IMF’s Latest World Economic Outlook Ignores the Need for More and Better Jobs
SOURCE: AP/Koji Sasahara
The International Monetary Fund and the World Bank Group wrapped up their annual meetings in Tokyo this past weekend, trumpeting the findings from the newest editions of each organization’s marquee product: the World Bank’s World Development Report and the IMF’s World Economic Outlook. Sadly, the two global financial institutions missed an important opportunity to get on the same page when it comes to global job creation.
As we pointed out earlier this month, the World Bank rightly focused its report on jobs and how employment policies that create good-paying jobs with key employment protections are integral to effective economic development and growth. Unfortunately, the International Monetary Fund relegated employment to a byproduct of economic growth, while hardly acknowledging that growth does not always move hand-in-hand with job creation.
At first glance, IMF Managing Director Christine Lagarde seemed to get it right. In her keynote address for this past weekend’s meetings, Lagarde said:
[Economic growth] means focusing on efficiency but also keeping equity in mind when setting fiscal policy. It means fairness in sharing the burden of adjustment, and protecting the weak and vulnerable. It means better financial inclusion, so that all have access to credit and financial markets. It means better transparency and governance, so that the doors of opportunity are open to all—and if they close, one knows why.
Absent from her list, however, was ensuring everyone can find and hold a good job.
Just to keep the share of the world population that has a job in 2020 at the same level that it was in 2005 will require the creation of 600 million new jobs. But that actually understates the magnitude of the challenge. The global economy will also have to generate jobs for the millions of women across the developing world that are pushing the boundaries of social convention to become productive members of the economy and enter the workforce. Add to that the billions of people who are currently working in informal small farms or microenterprises that need to be brought into the formal sector, and you start to have a sense of the monumental task ahead.
The World Economic Outlook certainly painted a sobering picture. The International Monetary Fund now expects the global economy to grow by only 3.3 percent this year and 3.6 percent next year—both lower than its previous estimates. World trade is also expected to grow less quickly. No region of the world was spared the downward revisions.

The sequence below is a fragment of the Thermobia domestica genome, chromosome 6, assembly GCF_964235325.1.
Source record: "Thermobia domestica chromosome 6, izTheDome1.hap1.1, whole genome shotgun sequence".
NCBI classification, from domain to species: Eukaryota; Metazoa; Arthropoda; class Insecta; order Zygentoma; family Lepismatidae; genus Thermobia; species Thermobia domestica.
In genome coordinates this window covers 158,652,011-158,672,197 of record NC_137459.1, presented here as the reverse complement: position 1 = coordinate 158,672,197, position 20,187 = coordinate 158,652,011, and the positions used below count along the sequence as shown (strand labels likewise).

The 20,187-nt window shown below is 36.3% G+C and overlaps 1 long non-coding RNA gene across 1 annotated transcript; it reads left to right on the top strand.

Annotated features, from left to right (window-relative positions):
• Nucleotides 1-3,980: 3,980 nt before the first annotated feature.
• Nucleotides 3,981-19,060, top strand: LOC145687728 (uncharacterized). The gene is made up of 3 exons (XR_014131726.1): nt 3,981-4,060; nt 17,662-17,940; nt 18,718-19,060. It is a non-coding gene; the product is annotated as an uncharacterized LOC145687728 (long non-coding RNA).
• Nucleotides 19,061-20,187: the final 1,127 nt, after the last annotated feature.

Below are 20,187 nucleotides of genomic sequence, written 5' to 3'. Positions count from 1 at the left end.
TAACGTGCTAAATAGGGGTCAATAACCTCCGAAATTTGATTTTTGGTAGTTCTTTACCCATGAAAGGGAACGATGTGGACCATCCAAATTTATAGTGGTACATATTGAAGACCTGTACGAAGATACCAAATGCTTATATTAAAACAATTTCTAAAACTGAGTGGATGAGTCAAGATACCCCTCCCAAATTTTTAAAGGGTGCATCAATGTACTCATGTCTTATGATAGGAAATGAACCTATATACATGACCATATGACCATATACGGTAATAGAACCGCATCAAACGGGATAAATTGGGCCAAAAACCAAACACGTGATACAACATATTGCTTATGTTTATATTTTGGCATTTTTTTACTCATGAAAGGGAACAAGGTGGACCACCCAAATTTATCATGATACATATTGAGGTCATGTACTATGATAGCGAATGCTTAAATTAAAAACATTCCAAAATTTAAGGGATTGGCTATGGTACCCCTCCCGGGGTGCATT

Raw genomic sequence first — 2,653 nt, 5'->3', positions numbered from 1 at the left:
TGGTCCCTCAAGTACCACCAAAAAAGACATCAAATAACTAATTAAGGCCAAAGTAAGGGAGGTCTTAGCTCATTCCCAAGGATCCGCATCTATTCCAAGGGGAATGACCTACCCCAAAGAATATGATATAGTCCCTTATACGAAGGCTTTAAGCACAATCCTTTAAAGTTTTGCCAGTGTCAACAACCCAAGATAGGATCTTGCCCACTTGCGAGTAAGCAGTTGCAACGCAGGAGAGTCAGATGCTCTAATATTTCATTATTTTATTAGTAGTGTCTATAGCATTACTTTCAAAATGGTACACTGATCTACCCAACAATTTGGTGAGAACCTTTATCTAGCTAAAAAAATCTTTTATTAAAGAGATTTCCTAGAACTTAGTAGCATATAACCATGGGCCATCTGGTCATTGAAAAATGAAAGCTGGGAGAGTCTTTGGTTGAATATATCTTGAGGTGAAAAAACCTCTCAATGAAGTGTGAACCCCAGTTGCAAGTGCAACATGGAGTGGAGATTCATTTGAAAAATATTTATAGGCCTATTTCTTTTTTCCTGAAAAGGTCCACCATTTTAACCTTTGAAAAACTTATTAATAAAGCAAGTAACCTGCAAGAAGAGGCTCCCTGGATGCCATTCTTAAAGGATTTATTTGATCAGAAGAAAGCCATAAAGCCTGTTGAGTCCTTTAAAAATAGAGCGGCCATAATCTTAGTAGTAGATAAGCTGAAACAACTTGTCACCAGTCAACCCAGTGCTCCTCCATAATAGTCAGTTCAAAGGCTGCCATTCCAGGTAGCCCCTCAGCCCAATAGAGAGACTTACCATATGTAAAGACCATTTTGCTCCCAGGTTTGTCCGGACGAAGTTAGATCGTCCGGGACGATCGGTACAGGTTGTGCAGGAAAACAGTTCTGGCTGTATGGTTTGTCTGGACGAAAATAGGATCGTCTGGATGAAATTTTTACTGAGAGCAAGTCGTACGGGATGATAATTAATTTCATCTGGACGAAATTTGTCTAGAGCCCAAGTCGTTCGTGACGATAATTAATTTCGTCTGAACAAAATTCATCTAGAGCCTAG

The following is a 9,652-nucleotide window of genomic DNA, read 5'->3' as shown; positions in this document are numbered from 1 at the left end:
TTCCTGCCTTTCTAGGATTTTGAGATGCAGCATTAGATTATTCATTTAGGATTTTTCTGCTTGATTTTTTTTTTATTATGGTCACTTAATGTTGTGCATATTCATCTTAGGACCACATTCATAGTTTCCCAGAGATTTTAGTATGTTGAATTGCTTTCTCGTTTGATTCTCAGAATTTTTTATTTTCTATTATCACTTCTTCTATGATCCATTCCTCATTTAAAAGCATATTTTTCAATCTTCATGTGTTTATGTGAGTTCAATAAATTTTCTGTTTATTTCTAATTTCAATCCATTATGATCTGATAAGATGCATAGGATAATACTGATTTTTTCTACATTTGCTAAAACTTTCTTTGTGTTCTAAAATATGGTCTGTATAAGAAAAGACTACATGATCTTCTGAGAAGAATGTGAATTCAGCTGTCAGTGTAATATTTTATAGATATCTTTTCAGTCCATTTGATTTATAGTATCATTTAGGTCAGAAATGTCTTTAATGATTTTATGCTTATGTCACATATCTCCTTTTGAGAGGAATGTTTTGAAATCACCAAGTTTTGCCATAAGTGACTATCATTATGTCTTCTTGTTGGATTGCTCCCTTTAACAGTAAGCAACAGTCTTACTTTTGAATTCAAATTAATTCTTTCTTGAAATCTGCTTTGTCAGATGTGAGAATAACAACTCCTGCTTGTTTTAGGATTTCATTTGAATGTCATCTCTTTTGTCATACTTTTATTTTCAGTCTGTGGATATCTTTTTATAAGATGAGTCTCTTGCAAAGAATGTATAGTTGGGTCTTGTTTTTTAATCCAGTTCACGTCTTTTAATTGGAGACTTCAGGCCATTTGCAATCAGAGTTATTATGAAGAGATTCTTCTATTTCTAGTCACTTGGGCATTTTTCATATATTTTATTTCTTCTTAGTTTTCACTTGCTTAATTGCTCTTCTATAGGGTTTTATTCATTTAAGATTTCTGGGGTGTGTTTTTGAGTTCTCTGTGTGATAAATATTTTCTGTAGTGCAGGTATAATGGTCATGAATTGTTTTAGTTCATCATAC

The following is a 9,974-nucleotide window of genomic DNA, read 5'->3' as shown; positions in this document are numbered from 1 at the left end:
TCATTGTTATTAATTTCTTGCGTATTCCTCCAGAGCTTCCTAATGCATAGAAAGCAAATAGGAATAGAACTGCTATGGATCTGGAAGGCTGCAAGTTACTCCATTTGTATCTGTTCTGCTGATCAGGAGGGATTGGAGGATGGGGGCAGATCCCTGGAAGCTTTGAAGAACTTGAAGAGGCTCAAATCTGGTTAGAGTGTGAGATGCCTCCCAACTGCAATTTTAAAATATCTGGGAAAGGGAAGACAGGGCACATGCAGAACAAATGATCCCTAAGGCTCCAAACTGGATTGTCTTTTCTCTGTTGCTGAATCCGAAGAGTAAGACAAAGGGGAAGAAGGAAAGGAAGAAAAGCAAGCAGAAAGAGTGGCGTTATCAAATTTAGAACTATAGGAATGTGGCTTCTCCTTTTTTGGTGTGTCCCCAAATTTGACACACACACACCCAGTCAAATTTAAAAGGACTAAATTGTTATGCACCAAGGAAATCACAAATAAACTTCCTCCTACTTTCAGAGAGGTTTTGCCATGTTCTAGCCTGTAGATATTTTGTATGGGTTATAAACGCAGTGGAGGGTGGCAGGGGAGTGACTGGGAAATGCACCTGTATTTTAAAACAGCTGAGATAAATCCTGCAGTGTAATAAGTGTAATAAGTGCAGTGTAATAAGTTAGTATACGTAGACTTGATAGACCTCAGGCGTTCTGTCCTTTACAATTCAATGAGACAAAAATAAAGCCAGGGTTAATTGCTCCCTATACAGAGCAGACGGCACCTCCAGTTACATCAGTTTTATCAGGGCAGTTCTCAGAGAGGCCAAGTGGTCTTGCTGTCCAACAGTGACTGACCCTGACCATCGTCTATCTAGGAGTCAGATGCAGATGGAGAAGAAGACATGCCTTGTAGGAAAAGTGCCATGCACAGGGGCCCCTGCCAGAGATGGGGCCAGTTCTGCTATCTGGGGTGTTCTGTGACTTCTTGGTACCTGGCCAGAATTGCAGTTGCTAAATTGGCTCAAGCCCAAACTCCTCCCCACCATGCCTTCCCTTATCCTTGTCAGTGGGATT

The World Bank’s World Development Report, along with acknowledging the sobering global economic climate, also highlighted the need to create millions of new and better jobs around the world. Globally, there are 200 million people today that want a job but cannot find one. An additional 2 billion people—the majority of them women—are of working age but are neither working nor looking for a job. While the World Bank report is not perfect, it is a step in the right direction.
The International Monetary Fund, in contrast, only seems interested in the rate of growth of gross domestic product—the largest measure of an economy’s production. It admits that it may have underestimated the impact of harsh austerity on GDP growth—something emerging market economies could have told its economists long ago—but it does not really grapple with the human effects of its medicine. The International Monetary Fund still generally stands by its usual prescriptions of dismantling labor market protections and sharp cuts in government spending even though those policies tend to hurt workers.
From Egypt to South Africa and India to China, the evidence is clear that GDP growth alone does not necessarily lead to lower unemployment, improved working conditions, or higher wages. Before the 2011 revolution Egypt experienced steady GDP growth but the unemployment rate hardly fell. In India, millions are cut off from the booming cities and still toil in poverty in the countryside. South Africa, Africa’s largest economy, suffers from double-digit unemployment and high levels of income inequality that have spurred strikes in recent weeks. Even in China, where at least unemployment is low and wages have risen, labor rights and working conditions are still poor.
To be sure, there is an important relationship between GDP growth and jobs. Over long enough time horizons, job growth and GDP growth tend to move together. But the International Monetary Fund reverses the causality, relying on the mere hope that a growth strategy will bring jobs. Instead, countries ought to craft a jobs strategy if they want GDP growth.
The World Bank recognizes that a jobs strategy is the key to creating the kind of economic growth societies need to flourish. Its World Development Report opens by saying:
Jobs are the cornerstone of economic and social development. Indeed, development happens through jobs. People work their way out of poverty and hardship through better livelihoods. Economies grow as people get better at what they do, as they move from farms to firms, and as more productive jobs are created and less productive ones disappear. Societies flourish as jobs bring together people from different ethnic and social backgrounds and nurture a sense of opportunity. Jobs are thus transformational—they can transform what we earn, what we do, and even who we are.
The world needs billions of new and better jobs, as we face an unemployment and underemployment problem of massive proportions. The International Monetary Fund, hopefully, can take to heart what their World Bank colleagues already realize about the centrality of job creation.
Jordan Bernhardt is a Special Assistant with the Economic Policy team at the Center for American Progress.
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